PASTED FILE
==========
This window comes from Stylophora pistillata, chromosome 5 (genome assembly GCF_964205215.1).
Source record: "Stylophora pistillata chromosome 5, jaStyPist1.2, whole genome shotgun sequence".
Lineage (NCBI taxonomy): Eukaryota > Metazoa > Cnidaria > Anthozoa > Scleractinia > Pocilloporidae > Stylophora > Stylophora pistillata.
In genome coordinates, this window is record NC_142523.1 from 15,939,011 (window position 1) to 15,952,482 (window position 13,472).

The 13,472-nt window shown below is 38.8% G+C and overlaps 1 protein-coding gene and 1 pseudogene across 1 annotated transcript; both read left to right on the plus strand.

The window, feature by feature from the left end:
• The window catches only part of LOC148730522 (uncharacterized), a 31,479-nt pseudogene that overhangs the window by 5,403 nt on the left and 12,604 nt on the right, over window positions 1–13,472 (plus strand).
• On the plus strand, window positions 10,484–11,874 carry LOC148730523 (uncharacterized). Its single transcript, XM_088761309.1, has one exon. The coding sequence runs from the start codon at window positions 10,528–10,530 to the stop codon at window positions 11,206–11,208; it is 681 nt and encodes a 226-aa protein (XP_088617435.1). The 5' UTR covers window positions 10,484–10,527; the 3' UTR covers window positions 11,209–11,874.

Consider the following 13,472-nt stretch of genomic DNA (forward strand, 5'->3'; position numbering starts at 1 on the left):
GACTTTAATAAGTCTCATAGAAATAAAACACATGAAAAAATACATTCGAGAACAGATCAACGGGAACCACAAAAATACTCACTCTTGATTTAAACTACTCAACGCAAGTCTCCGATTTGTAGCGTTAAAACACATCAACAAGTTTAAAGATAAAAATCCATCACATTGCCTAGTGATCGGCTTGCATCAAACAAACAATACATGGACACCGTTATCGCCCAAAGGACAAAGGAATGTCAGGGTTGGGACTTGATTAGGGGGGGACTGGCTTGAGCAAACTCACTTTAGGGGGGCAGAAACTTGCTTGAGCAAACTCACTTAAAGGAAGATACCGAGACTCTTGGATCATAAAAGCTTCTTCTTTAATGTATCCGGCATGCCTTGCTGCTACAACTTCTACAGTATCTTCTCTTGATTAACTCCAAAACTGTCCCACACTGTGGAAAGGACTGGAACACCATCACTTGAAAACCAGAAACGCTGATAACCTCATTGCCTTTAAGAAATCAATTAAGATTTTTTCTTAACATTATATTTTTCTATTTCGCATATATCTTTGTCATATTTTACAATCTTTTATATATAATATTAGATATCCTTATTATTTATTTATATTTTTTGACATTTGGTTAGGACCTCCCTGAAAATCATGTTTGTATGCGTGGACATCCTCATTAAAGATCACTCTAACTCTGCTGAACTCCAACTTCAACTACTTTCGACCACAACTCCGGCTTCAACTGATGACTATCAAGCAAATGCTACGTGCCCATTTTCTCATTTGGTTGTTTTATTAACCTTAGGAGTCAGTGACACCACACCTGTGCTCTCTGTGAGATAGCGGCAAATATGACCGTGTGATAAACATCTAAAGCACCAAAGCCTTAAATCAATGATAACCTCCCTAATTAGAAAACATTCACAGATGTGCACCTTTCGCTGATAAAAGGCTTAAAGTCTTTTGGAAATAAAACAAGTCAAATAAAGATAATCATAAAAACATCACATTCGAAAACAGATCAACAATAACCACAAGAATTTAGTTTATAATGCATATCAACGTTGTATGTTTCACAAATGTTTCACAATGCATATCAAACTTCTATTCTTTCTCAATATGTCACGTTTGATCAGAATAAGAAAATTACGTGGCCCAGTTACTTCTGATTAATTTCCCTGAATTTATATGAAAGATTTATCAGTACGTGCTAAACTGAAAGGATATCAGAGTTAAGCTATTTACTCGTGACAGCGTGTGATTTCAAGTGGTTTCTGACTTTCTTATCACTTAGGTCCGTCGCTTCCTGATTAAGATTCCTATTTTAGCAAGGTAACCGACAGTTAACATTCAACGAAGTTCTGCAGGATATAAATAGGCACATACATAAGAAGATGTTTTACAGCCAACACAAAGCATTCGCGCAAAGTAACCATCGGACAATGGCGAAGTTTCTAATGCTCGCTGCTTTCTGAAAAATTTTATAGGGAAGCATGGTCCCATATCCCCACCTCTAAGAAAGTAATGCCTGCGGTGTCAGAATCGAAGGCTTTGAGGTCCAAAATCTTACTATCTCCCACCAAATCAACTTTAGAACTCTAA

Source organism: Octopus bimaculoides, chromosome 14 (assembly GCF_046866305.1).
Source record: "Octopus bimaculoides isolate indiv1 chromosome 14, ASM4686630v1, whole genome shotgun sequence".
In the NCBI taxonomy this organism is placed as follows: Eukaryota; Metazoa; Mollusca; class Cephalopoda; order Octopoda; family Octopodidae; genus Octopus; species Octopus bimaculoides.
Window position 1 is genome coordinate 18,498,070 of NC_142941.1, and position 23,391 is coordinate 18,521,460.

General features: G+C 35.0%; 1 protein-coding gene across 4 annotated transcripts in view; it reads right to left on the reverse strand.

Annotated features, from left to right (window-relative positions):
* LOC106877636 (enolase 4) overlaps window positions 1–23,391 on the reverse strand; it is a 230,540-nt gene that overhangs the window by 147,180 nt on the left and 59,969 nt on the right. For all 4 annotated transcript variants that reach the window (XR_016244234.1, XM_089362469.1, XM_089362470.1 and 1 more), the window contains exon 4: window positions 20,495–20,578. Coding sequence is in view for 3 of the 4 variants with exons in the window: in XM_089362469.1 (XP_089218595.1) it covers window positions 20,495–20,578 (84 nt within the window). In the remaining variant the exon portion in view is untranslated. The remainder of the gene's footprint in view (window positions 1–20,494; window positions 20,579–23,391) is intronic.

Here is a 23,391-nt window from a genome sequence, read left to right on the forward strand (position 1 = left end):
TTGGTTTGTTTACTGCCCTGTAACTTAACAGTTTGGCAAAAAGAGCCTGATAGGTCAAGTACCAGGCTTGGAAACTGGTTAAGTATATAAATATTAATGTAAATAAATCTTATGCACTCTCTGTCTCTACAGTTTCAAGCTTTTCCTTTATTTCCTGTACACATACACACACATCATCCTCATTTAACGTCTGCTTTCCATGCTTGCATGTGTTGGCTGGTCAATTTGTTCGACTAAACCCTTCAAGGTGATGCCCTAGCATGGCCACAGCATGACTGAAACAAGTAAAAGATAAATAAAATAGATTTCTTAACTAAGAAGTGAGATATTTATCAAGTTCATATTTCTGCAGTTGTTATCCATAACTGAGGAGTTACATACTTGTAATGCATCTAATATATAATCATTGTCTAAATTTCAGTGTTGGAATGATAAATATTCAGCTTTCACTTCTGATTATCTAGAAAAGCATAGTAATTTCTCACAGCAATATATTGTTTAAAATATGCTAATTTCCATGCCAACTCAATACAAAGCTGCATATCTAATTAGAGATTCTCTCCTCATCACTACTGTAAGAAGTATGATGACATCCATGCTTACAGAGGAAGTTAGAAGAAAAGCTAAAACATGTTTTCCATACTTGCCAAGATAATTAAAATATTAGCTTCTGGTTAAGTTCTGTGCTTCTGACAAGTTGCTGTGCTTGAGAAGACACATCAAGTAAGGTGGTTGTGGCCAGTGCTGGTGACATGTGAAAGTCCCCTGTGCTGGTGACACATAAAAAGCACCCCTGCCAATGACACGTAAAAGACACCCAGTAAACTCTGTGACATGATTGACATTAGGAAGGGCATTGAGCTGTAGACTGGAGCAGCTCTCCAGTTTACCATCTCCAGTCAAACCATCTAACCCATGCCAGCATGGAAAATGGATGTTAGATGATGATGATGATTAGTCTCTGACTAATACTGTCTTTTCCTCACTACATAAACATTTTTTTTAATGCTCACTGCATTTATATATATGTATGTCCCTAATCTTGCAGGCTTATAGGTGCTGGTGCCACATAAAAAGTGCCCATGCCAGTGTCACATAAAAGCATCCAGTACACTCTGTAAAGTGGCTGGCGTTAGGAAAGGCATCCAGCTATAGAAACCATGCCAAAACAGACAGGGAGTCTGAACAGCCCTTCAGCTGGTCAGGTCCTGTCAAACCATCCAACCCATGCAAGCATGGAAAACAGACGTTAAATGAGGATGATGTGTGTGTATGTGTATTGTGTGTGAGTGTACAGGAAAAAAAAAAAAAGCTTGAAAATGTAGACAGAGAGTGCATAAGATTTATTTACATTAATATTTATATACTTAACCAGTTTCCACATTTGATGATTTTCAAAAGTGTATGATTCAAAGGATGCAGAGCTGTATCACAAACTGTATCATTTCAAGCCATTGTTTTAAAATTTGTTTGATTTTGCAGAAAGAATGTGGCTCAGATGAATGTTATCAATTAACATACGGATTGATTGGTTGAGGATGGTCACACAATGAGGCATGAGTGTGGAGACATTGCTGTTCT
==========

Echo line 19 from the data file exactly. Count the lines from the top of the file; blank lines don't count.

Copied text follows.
TTGGTTTGTTTACTGCCCTGTAACTTAACAGTTTGGCAAAAAGAGCCTGATAGGTCAAGTACCAGGCTTGGAAACTGGTTAAGTATATAAATATTAATGTAAATAAATCTTATGCACTCTCTGTCTCTACAGTTTCAAGCTTTTCCTTTATTTCCTGTACACATACACACACATCATCCTCATTTAACGTCTGCTTTCCATGCTTGCATGTGTTGGCTGGTCAATTTGTTCGACTAAACCCTTCAAGGTGATGCCCTAGCATGGCCACAGCATGACTGAAACAAGTAAAAGATAAATAAAATAGATTTCTTAACTAAGAAGTGAGATATTTATCAAGTTCATATTTCTGCAGTTGTTATCCATAACTGAGGAGTTACATACTTGTAATGCATCTAATATATAATCATTGTCTAAATTTCAGTGTTGGAATGATAAATATTCAGCTTTCACTTCTGATTATCTAGAAAAGCATAGTAATTTCTCACAGCAATATATTGTTTAAAATATGCTAATTTCCATGCCAACTCAATACAAAGCTGCATATCTAATTAGAGATTCTCTCCTCATCACTACTGTAAGAAGTATGATGACATCCATGCTTACAGAGGAAGTTAGAAGAAAAGCTAAAACATGTTTTCCATACTTGCCAAGATAATTAAAATATTAGCTTCTGGTTAAGTTCTGTGCTTCTGACAAGTTGCTGTGCTTGAGAAGACACATCAAGTAAGGTGGTTGTGGCCAGTGCTGGTGACATGTGAAAGTCCCCTGTGCTGGTGACACATAAAAAGCACCCCTGCCAATGACACGTAAAAGACACCCAGTAAACTCTGTGACATGATTGACATTAGGAAGGGCATTGAGCTGTAGACTGGAGCAGCTCTCCAGTTTACCATCTCCAGTCAAACCATCTAACCCATGCCAGCATGGAAAATGGATGTTAGATGATGATGATGATTAGTCTCTGACTAATACTGTCTTTTCCTCACTACATAAACATTTTTTTTAATGCTCACTGCATTTATATATATGTATGTCCCTAATCTTGCAGGCTTATAGGTGCTGGTGCCACATAAAAAGTGCCCATGCCAGTGTCACATAAAAGCATCCAGTACACTCTGTAAAGTGGCTGGCGTTAGGAAAGGCATCCAGCTATAGAAACCATGCCAAAACAGACAGGGAGTCTGAACAGCCCTTCAGCTGGTCAGGTCCTGTCAAACCATCCAACCCATGCAAGCATGGAAAACAGACGTTAAATGAGGATGATGTGTGTGTATGTGTATTGTGTGTGAGTGTACAGGAAAAAAAAAAAAAGCTTGAAAATGTAGACAGAGAGTGCATAAGATTTATTTACATTAATATTTATATACTTAACCAGTTTCCACATTTGATGATTTTCAAAAGTGTATGATTCAAAGGATGCAGAGCTGTATCACAAACTGTATCATTTCAAGCCATTGTTTTAAAATTTGTTTGATTTTGCAGAAAGAATGTGGCTCAGATGAATGTTATCAATTAACATACGGATTGATTGGTTGAGGATGGTCACACAATGAGGCATGAGTGTGGAGACATTGCTGTTCT